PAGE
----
Besides spontaneous harvesting, Arnica cultivating has to deal with other competitors such as other species of the Arnica genus or even plants of a different genus with similar properties.
Mountain Arnica is often substituted with Arnica chamissonis, its American sister species, which is easier to grow but poorer in active ingredients.
There is also a subspecies of mountain Arnica which grows at lower altitudes in Spain, Atlantic Mountain Arnica, which is widely used but contains less helenalin, the lactone mainly responsible for its anti-inflammatory properties.
Even easier for many formulators is the use in extracts of the so-called Mexican Arnica, a plant which remotely resembles Arnica but that does not even belong to its genus. Its scientific name is Heteroteca inoluloides and it grows in Mexico. Being called “Arnica” in the vernacular, allows marketers to call products by this name unless the correct scientific name is given in the INCI (list of ingredients).
Did you know that...
• The name ARNICA probably derives from the Greek ptarmike = to sneeze, because the root and flowers ‘induce sneezing‘, as they contain substances capable of irritating the nasal mucosa, causing repeated sneezing. In Venetian and Lombard dialect it was known as the “starnudela herb” - “sneezing herb”.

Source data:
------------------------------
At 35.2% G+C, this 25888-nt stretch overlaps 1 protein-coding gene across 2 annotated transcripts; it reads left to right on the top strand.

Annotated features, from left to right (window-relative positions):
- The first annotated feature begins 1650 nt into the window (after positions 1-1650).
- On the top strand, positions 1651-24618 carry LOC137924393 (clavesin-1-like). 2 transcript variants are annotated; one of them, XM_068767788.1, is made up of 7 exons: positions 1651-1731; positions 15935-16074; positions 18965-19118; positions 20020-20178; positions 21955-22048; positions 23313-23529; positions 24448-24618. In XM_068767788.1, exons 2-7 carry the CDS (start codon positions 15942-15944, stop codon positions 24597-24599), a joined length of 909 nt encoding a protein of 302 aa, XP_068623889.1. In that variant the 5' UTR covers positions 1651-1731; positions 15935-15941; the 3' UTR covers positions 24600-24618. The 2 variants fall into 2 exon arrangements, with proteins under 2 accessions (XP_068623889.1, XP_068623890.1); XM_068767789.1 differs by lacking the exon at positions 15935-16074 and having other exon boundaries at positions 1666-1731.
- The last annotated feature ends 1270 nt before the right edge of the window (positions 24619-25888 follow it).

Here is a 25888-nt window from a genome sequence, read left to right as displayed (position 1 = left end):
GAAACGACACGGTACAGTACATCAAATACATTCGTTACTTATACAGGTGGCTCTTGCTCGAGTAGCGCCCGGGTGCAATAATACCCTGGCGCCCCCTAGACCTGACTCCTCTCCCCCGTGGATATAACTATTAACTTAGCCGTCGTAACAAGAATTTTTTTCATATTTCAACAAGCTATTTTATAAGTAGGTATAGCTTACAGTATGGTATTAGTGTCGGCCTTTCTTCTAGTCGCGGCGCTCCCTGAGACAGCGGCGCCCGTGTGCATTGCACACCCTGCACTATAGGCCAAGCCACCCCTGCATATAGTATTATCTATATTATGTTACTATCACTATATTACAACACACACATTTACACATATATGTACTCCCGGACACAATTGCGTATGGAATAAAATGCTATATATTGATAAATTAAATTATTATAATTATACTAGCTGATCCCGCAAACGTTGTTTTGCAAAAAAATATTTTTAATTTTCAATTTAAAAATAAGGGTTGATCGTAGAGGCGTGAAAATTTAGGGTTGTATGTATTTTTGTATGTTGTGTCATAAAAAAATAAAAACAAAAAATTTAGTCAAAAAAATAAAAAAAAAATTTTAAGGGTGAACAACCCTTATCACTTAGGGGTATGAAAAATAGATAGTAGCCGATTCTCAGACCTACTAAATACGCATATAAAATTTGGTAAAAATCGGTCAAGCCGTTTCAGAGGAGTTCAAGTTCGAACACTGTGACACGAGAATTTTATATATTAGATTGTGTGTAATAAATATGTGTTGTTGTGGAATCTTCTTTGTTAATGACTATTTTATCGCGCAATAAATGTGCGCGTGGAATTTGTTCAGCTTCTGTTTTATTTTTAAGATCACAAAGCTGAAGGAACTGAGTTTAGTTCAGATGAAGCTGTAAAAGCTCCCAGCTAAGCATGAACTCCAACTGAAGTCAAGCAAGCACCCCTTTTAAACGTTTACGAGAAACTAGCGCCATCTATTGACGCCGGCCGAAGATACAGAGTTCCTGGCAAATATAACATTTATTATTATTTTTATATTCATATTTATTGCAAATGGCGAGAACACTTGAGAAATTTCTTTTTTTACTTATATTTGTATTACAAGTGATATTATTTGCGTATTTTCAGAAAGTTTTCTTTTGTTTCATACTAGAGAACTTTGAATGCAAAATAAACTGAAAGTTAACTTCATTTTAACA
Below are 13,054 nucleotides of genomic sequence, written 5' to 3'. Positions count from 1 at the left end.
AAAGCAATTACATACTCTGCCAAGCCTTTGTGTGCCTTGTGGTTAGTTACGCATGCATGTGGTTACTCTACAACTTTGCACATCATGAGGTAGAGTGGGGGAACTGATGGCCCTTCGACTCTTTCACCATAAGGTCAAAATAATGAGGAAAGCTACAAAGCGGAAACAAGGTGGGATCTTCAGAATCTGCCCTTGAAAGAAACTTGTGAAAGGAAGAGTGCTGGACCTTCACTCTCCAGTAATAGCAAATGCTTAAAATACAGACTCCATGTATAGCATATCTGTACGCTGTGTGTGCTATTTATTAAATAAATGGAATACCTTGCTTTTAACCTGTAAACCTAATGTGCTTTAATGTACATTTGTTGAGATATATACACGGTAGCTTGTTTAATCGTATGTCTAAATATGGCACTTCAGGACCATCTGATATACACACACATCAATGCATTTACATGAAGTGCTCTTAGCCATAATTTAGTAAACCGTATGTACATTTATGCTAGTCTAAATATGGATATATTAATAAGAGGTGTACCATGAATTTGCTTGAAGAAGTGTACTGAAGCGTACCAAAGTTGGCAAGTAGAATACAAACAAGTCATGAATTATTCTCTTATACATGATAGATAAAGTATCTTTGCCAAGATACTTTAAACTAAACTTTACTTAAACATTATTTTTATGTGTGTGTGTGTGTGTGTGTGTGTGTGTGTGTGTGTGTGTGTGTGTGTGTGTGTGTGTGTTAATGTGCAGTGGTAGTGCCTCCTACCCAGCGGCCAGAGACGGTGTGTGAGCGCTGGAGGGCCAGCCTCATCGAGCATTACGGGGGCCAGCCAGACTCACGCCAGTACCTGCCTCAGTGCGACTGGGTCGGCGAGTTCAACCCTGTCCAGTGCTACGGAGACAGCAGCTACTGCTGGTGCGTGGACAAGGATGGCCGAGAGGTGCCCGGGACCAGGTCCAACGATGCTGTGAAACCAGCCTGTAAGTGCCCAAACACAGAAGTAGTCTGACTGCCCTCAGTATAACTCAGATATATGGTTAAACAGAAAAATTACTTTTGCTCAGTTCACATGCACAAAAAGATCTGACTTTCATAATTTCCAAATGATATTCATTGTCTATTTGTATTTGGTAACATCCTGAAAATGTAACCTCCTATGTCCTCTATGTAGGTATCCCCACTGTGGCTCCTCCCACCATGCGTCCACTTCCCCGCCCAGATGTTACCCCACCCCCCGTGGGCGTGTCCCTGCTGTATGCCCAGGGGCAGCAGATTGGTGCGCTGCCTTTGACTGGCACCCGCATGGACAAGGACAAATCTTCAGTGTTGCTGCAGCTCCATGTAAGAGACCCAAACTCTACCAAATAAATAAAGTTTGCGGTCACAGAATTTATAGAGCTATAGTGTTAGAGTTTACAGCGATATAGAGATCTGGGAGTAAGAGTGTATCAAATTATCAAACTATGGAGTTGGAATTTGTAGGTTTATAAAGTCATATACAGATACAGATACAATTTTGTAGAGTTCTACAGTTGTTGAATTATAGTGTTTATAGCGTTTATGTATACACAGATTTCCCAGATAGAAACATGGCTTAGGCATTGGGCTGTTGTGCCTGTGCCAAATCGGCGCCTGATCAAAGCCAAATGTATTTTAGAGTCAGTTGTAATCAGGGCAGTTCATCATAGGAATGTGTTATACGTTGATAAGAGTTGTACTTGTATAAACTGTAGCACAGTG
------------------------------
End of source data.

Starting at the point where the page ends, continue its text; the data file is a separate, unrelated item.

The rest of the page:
• There are many vernacular names for Arnica, they go from “blessed herb of the mountains” to ‘fall grass‘ (in German Fallkraut) to “mountain tobacco” or “Vosges tobacco”, from the French massif where it grew wild in large quantities, as the dried leaves were often used as snuff by mountain dwellers. It is also in connection to this use that it was called “starnudela herb” - “sneezing herb”.
• Unlike other medicinal plants, Arnica was not used in antiquity. It was Hildegard of Bingen, a Benedictine nun who lived between 1098 and 1179, who first mentioned it in her book Physica as a useful plant for the treatment of bruises and ecchymoses.
• There are 32 species that belong to the Arnica genus. There are several flowers like Arnica that however belong to other species such as Senecio, Doronicum, etc.
• Arnica is toxic and should not be ingested, but only used externally. The flower heads and the rhizome are majorly poisonous, and the symptoms of intoxication are many: nausea, vomit, dysentery, dizziness, tachycardia, and even cardiovascular collapse. The plant was once used as a poison due to these properties.
• The many uses of Arnica in Traumatology: treatment of contusions, sprains, traumas, haematomas, oedemas, and post-traumatic inflammation. Rheumatology: joint pain, muscle pain, arthrosis, arthritis, tendonitis. Phlebology: venous disorders and phlebitis, venous insufficiency, and varicose veins. Dermatology: treatment of insect bites, furuncles, inflammatory dermatoses.